Figure 1: Gorget presented to Timothy Chief of Merricumbene. Source: Edmond O Milne Collection# 1985.59.378
A man by the name of Bindelramma / Pindallrama or King Timothy was recorded by Morris as being present at Batemans Bay in 1832 at a blanket distribution. He was awarded a breastplate [see figure 1], which reads ‘Timothy Chief of Merricumbene’. The term ‘King’, or ‘Queen’ was often bestowed along with a metal plaque known as a ‘gorget’, ‘king’, ‘breast’ or ‘brass’ plate in honor of Aboriginal people who were considered to be leaders by the non-Aboriginal population in Australia during the nineteenth and early twentieth century. Today ‘gorgets’ represent both the effect of the European culture on the Australian Aboriginal population, and a link to the land and history of specific Aboriginal groups across Australia. Merricumbene is a location within the Moruya district; we can assume that Merricumbene was a place of some cultural importance.
Figure 2: KING OF THE MORUYA TRIBE 1863. Source: original negatives taken by Charles Kerry, held by the State Library of Victoria.
Figure 3: NERELLE, PRINCESS MORUYA TRIBE 1880. Source: original negatives taken by Charles Kerry held by the State Library of Victoria.
During the 1800s reserves were being gazetted across NSW for ‘use by Aborigines’ including one at Moruya. On the 13th July 1875 an area of 24 acres near the Moruya Heads in the Parish of Moruya, County of Dampier was reserved for “… W. Campbell and road metal”. The reserve was given the number 246 [see figure 4 below].
Figure 4: Location of former historical reserve set aside on the 13th July 1875 for “… W. Campbell and road metal”, at Moruya Heads, dissected by South Head Rd and Spinnaker Place.
The Aboriginal cultural heritage values of the former reserve set aside in Moruya for Mr W Campbell relates to the reserves place in local and regional history and family connections made between Campbell and his descendants. The site is also an example of a reserve that, according to the records, was not heavily occupied during the gazettal period demonstrating that Mr Campbell and other Aboriginal people favoured more traditional camping areas during the early settlement period, regardless of British settlement and associated laws.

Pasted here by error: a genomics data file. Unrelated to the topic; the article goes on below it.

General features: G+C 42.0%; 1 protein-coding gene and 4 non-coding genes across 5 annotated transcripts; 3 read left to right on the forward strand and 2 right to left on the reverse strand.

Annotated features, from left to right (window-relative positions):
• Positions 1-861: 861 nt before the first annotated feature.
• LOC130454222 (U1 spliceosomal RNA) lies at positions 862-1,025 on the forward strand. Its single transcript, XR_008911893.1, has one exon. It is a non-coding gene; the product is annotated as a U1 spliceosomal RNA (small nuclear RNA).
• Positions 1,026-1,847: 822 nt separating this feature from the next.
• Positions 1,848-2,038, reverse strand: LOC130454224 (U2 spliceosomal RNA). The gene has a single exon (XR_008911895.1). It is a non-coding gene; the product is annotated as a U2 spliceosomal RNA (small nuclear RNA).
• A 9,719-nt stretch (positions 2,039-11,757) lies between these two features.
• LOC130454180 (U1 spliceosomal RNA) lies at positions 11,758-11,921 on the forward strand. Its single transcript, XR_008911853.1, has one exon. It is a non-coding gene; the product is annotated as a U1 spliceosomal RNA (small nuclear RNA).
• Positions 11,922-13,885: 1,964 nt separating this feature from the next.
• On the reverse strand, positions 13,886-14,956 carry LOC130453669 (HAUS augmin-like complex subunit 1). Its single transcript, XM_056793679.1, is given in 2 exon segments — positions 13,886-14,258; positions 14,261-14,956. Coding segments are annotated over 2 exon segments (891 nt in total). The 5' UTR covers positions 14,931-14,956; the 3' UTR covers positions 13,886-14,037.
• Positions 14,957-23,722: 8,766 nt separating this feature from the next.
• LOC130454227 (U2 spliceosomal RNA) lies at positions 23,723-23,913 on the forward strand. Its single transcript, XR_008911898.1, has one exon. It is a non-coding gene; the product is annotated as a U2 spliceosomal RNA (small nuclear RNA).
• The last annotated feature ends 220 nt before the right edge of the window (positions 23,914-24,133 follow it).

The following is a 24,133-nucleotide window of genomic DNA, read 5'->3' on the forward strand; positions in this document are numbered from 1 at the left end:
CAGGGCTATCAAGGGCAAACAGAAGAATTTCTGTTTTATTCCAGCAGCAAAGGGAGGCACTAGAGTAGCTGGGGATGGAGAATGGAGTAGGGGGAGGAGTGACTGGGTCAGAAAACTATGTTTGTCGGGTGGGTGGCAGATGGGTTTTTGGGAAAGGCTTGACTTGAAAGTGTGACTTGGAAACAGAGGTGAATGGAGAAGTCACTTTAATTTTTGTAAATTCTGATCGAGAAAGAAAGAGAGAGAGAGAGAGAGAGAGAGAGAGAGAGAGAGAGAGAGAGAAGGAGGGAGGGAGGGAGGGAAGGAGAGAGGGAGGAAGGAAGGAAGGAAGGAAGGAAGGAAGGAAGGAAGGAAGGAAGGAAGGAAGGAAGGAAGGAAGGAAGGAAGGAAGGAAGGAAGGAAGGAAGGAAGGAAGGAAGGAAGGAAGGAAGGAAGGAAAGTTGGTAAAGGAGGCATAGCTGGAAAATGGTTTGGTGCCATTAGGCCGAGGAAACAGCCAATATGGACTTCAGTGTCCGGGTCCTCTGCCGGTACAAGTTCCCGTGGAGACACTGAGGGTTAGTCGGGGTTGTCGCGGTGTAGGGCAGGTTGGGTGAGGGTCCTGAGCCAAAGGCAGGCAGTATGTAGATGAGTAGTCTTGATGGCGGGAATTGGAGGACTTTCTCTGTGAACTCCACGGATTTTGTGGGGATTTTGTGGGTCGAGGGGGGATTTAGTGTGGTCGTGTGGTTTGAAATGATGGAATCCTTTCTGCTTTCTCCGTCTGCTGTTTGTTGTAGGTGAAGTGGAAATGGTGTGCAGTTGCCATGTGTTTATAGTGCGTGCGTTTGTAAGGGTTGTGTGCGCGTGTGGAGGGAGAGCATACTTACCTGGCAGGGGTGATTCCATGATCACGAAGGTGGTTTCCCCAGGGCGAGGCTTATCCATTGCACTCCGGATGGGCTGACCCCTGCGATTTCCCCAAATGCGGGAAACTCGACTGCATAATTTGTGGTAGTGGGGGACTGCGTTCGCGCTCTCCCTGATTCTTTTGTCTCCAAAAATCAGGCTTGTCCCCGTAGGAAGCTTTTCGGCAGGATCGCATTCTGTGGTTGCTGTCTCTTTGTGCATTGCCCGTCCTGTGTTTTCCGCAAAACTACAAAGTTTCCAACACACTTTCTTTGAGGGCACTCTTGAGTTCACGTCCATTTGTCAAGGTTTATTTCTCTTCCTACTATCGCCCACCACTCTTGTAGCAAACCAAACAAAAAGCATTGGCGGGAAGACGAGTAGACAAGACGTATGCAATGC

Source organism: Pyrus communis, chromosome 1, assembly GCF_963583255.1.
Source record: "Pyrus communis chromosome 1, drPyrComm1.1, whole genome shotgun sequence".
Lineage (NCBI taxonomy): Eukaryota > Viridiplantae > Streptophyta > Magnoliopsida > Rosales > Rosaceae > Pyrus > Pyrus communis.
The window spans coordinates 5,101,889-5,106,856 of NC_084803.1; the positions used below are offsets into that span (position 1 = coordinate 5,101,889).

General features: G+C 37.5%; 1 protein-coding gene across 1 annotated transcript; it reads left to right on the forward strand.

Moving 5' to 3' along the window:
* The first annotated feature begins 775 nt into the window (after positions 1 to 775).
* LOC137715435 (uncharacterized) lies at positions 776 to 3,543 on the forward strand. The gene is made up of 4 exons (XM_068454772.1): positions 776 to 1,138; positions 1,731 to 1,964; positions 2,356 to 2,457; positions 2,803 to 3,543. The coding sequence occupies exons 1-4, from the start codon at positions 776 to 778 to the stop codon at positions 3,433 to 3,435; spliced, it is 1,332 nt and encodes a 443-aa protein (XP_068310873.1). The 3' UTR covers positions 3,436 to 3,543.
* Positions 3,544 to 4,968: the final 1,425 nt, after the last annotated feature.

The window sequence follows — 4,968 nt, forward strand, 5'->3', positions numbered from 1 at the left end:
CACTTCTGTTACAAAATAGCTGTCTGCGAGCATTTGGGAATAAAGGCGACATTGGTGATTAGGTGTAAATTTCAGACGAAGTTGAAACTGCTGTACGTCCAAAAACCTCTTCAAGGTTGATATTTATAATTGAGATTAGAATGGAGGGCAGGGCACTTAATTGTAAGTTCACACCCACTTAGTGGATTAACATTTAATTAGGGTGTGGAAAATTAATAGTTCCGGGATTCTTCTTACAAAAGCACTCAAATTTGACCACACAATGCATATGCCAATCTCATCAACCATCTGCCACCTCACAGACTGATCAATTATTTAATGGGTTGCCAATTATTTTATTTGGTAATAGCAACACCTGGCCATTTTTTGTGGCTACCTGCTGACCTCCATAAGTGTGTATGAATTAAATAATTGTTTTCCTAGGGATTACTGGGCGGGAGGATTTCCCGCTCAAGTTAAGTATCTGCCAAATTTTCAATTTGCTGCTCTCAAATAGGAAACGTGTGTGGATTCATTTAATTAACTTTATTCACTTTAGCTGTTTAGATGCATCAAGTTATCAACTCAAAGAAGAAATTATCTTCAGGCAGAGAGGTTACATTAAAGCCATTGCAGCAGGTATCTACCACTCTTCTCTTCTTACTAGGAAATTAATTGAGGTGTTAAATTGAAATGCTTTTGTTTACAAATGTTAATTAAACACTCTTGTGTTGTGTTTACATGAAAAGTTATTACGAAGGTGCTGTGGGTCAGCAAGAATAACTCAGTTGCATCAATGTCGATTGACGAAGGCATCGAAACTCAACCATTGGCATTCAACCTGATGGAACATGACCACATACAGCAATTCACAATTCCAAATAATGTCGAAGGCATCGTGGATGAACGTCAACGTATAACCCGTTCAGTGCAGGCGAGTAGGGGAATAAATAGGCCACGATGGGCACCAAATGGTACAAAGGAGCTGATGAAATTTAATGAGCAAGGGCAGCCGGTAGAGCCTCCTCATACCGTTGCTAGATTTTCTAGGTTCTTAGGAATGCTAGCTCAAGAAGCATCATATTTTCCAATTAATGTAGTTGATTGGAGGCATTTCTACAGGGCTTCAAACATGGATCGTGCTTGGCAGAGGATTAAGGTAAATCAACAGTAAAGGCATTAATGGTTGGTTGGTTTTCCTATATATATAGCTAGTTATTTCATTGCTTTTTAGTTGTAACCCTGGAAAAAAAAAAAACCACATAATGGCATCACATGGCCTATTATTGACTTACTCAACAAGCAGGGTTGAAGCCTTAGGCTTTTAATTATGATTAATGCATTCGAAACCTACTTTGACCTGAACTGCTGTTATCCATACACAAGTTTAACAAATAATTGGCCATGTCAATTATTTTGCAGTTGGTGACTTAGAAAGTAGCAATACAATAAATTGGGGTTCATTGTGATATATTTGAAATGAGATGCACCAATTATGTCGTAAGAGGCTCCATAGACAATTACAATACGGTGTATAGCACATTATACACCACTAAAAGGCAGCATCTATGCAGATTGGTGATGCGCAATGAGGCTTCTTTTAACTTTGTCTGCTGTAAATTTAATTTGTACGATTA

Although a diversity of traditional, historical and cultural attachments to the Moruya area have developed in response to variations between coastal and inland ecologies and a result of differing historical experiences, the land, waters and people are connected through country, kinship and cultural practises along the coastal region. A traditional cultural theme that continues to form a strong part of local cultural identity is people’s association with totem species. The term ‘totem’ is used to describe the complex inter-relationship between people and the natural world, the two providing mutual benefits to each other through a spiritual, yet tangible inter-dependency. The traditional Aboriginal totem for the Moruya area is the Gunyung [Cygnus atratus] Black Swan. The Gunyung will never cease to protect and bond the Aboriginal custodians of Moruya.
Figure 4: The traditional Aboriginal totem for the Moruya area is the Gunyung [Cygnus atratus] Black Swan.
From its original inhabitants, the Bugelli-Manji tribe, to bushrangers, the Gold Rush and beyond, Moruya has a rich history filled with the colour and romance typical of Australia's early days.